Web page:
• Keep gift giving intentional and affordable. The sentiment will be priceless and your friends and family will appreciate these gifts so much more.
  • Celebrate occasions with experiences, not gifts.
    • Quality time is one of the best gifts a person can give or receive.
  • Keep lights off during the day.
    • Open the curtains and take advantage of natural daylight! This small effort will make a difference in your monthly bill.
  • Be willing to work extra hours.
    • Show up early, stay late. By doing this now, we will able to live comfortably while on the road and travel unemployed by choice.
  • Try downsizing what you have instead of replacing with more.
    • Donate or sell extra clothing, furniture, and appliances. Living more intentionally and minimally makes saving money so much easier.
  • Avoid convenience store snacks and drinks.
    • Small purchases from convenience stores add up quickly! It is always cheaper to buy your favorite things in bulk than spending money on small items daily.
  • Discontinue memberships.
    • Are you really getting your money’s worth? I said goodbye to a 5+ year long Ipsy subscription and I don’t miss it.
  • Stop impulse buying.
    • Make lists when you go shopping and stick with them. Don’t purchase things you didn’t plan for just because of a sale. Give yourself time before making purchases of things you want, rather than things you need.
  • Limit your time on social media.
    • Social Media is FULL of ads and sales geared towards your spending habits. Disable social media notifications from your phone so that you’re less tempted to open the apps. Slashing the time I spent on social media limited my temptations for online shopping and decreased my fear of missing out while trying to save for Australia.
  • Sell your crap.
    • Ebay, Craigslist, and Facebook Marketplace will be your friends. Try hosting a yard sale! You’ll be surprised what people are willing to buy at the right price.
  • Eat before work and bring snacks.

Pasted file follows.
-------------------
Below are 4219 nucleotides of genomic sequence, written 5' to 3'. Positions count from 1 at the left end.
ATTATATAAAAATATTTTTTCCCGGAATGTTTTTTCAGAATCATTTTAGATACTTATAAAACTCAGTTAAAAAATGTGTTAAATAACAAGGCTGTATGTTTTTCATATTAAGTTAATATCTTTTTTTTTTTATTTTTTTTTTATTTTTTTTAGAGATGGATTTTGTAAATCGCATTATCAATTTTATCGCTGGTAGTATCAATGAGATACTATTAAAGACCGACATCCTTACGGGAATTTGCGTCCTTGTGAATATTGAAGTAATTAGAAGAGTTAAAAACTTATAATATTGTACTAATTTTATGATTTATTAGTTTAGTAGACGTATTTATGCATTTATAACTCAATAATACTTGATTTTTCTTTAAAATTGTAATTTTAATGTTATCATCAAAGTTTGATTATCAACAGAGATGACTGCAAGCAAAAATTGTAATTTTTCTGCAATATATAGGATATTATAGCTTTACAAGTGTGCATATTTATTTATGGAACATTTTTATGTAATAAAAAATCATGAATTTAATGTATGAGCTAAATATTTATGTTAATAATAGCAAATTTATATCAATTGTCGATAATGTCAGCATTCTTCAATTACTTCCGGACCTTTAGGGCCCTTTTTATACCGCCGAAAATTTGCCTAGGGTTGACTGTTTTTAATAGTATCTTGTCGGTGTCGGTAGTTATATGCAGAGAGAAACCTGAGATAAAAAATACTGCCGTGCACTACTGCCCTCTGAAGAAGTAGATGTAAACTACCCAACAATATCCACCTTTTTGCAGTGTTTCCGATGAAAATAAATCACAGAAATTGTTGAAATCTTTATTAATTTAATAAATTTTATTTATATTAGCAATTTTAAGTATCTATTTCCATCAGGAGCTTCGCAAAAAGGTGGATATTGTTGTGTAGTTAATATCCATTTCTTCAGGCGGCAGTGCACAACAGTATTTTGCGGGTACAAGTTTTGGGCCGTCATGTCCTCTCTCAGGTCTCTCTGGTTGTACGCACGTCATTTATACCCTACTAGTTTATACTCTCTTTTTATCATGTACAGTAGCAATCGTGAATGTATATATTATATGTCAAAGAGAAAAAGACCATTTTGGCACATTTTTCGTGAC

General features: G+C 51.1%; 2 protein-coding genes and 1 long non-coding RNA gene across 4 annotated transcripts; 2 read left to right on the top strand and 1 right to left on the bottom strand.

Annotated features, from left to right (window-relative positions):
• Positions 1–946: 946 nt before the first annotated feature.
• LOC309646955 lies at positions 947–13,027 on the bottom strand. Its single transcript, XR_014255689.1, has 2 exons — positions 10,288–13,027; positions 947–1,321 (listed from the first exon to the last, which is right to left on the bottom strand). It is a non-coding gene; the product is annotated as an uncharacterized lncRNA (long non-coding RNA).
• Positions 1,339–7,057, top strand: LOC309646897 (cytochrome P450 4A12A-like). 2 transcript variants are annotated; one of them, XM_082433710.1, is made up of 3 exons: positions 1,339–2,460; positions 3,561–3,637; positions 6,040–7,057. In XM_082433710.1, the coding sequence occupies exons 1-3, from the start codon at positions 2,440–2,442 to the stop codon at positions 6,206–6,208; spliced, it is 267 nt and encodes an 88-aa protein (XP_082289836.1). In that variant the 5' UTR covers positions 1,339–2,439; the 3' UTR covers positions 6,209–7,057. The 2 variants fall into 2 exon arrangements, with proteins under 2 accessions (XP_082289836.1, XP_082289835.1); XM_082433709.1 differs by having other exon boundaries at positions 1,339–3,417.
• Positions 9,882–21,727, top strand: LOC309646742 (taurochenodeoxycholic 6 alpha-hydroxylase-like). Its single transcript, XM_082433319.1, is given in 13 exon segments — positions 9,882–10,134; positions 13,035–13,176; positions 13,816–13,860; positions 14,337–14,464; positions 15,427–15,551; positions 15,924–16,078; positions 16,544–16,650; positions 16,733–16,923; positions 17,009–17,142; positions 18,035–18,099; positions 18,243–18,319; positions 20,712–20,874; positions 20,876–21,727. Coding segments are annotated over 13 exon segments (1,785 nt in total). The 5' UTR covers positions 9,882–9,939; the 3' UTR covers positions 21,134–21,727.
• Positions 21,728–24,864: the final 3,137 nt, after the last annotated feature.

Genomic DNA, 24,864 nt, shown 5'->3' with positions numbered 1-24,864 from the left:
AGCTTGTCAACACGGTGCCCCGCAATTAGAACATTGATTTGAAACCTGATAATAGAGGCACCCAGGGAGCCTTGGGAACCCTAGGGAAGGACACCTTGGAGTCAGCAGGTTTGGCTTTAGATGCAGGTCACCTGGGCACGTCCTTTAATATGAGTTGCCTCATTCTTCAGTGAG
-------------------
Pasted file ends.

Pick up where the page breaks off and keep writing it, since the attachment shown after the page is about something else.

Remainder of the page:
• Bring snacks or meals with you to work. Grocery shopping saves money only if you actually eat the food you buy!
  • Rent or borrow items from friends and family.
    • We took advantage of this regularly with camping gear, outdoor equipment, and tools. Often borrowing stuff from people included quality time spent together laughing and catching up in person. It’s a win-win for everybody!
  • Put coin jars in each room in the house.
    • Drop your loose change in jars and watch the dollars add up! We learned this from Will’s parents. They pay for their anniversary vacation every year by collecting pocket change.
  • The $5 Rule.
    • Each time you get change for cash, save your five dollar bills. With this method, I was able to buy a cash car my first year of college and fly to the west coast on my own during spring break.
Will's travel partner, Mac, driving them across stretches of highway in New Zealand.

As you can see, every dollar matters. This goes both ways. Your savings will still add up even when you can only afford to put away 10 or 20% of your paycheck. Small “harmless” purchases also add up at the end of each week and month.

Saving enough money for traveling abroad is no easy feat. Make every effort, no matter how small, and you will get savings results!

What methods do you use to save money for travel?